“Every segment of the bottled water industry is growing and we consider bottled water to be the most successful mass-market beverage category in the U.S.”
—Gary Hemphill, Managing Director of Research, Beverage Marketing Corporation 1
Bottled Water – Cost
To provide a real life comparison of the cost of bottled water versus tap water, I conducted an informal study by surveying bottled water prices at my local grocery market and reviewing a year’s worth of my household water bills.
Bottled water prices varied and so did my water bills so I used the average figures. I also calculated the cost of tap water versus bottled water for my two-person household for one year based on each of us drinking eight 8-ounce glasses of water a day.
Cost per Gallon
Yearly Cost for 2 People
$0.03 / gallon
$10.65 / year
1-Gallon Jug Bottled Water
$1.41 / gallon
$514.65 / year
Case (24) 16.9-Ounce Bottled Water
$1.44 / gallon
$525.60 / year
In the above scenario, drinking bottled water would cost over $500 more a year than tap water. Taking the long view, drinking bottled water over 20 years would cost an additional $10,000 for just two people! Tap water is a great deal.
You too can easily conduct your own study to find out how much your bottled water habit is costing you or figure out how much you are saving by drinking water from the tap.
Bottled Water – Environmental Impact
The environmental impact of bottled water includes extracting, refining, and processing petroleum to make plastic feedstock, manufacturing plastic bottles, transporting empty bottles, transporting water, cleaning bottles, processing water, filling bottles, transporting filled bottles, and refrigerating some bottles. Regardless of whether empty water bottles are tossed in the trash or a recycle bin, disposing of them entails more transportation and processing. All this takes energy and water and generates waste and pollution.
Bottled water makers source their water from natural springs, groundwater, and the same municipal water systems that supply our tap water, these sources make up the overall water supply.
It takes water to make bottled water. A 2013 water use study performed on behalf of the International Bottled Water Association found that bottled water facilities used 1.39 liters of water to produce 1 liter of bottled water. 3 This does not include the water used during plastic bottle manufacturing so overall water use is actually higher.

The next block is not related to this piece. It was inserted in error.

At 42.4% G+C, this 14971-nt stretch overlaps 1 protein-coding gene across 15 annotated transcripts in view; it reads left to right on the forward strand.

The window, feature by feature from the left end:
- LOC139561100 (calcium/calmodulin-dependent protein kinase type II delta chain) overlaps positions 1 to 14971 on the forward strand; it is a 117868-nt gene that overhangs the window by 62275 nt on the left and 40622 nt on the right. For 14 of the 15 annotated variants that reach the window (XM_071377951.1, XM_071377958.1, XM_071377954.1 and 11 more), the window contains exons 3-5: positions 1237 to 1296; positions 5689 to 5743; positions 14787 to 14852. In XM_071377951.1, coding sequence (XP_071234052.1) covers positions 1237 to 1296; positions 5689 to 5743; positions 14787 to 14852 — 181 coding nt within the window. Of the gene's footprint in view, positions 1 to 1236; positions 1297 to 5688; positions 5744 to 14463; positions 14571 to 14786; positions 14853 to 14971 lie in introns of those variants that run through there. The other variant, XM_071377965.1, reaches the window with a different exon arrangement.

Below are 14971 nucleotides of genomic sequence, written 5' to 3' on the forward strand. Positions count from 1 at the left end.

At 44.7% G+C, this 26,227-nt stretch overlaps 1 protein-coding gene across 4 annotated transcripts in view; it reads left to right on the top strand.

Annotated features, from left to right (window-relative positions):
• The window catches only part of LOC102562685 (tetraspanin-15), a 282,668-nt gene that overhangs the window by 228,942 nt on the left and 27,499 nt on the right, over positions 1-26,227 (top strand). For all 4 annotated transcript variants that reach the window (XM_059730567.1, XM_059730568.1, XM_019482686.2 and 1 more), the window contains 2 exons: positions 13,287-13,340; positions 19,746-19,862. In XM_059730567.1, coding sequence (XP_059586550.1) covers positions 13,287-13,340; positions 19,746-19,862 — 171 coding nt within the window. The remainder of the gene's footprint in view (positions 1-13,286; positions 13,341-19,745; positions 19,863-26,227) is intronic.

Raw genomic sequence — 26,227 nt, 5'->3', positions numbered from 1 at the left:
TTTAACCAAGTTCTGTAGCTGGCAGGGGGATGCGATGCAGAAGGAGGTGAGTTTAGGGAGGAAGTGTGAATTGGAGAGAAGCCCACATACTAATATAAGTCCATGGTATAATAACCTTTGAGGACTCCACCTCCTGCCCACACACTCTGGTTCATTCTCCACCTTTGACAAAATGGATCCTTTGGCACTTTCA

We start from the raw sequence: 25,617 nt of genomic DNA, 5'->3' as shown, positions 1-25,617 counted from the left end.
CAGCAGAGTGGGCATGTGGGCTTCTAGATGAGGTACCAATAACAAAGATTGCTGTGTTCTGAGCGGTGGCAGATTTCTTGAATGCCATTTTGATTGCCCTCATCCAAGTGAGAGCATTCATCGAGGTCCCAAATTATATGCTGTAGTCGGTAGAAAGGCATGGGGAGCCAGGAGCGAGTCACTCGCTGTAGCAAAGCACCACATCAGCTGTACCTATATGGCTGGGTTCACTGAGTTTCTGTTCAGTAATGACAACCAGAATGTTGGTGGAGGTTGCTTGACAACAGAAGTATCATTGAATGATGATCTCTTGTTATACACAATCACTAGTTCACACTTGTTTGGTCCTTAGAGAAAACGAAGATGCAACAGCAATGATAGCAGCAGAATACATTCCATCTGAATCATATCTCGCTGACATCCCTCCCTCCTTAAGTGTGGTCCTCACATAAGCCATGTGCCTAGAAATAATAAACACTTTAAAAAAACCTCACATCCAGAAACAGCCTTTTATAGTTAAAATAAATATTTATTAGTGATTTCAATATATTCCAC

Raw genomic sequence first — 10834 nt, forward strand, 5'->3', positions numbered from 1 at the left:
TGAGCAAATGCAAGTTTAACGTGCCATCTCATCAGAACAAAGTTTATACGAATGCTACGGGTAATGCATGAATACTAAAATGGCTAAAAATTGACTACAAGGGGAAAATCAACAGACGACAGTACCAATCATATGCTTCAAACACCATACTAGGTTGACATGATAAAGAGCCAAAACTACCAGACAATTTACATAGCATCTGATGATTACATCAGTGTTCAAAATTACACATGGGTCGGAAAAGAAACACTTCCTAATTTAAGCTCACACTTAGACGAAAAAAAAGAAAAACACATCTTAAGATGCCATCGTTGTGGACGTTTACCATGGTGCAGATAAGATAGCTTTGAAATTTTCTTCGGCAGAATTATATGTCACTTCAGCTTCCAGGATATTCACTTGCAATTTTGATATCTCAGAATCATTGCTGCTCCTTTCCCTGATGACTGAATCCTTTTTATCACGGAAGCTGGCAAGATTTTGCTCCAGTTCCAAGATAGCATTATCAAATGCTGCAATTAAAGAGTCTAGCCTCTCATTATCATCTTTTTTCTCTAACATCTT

Thus, producing 10.9 billion gallons of bottled water in 2014 required drawing an additional 4.2 billion gallons of water from the overall water supply. That is enough water to meet the daily drinking water needs of 2.1 million people (eight 8-ounce glasses a day).
Using extra water to make bottled water is, well, wasteful. Drawing water from a drought-prone or drought-stricken area to produce bottled water is actively harmful.
About 96% of the energy (electricity and fuel) consumed by the bottled water industry goes into producing disposable plastic bottles, transporting water by tanker truck, and driving filled bottles from bottling plants to stores, offices, and homes across the country.
In 2014, delivery trucks hit the highways carrying billions of plastic bottles containing 10.9 billion gallons of bottled water weighing in at 87.2 billion pounds, plus the weight of the bottles and packaging. Weight is a key factor in transportation fuel consumption and carbon emissions.
Most plastic water bottles belong to the PET bottles and jars category of municipal waste as defined by the U.S. EPA, which is measured and reported by weight. Comparing data from the 2010 and 2012 U.S. EPA municipal waste reports puts plastic bottle recycling in perspective.
PET bottle and jar recycling increased from 29.2% in 2010 to 30.8% in 2012. Unfortunately, PET bottle and jar generation increased too, which resulted in 40 thousands of tons more PET bottles and jars ending up in landfills in 2012 than in 2010, a 2.1% increase.4, 5
Bottled Water – Industry Sustainability Efforts
In an attempt to make bottled water seem more eco-friendly, reduce costs, and gain market share, manufacturers have introduced bottles made with less plastic, or with a percentage of recycled plastic, or from plant-based plastics.
Bottling plants have implemented improvements to reduce water waste. Other supposed innovations include a twistable bottle that takes up less space in a recycle bin, using a box instead of a bottle or making bottles out of food waste from other company divisions.
I have read umpteen articles, web pages, and reports about bottled water pro and con, and have yet to see a statement from anyone claiming bottled water actually improves or is good for the environment. Making bottled water less worse does not make it an environmentally sound or sustainable product.
In the next post, read about the social implications of bottled water.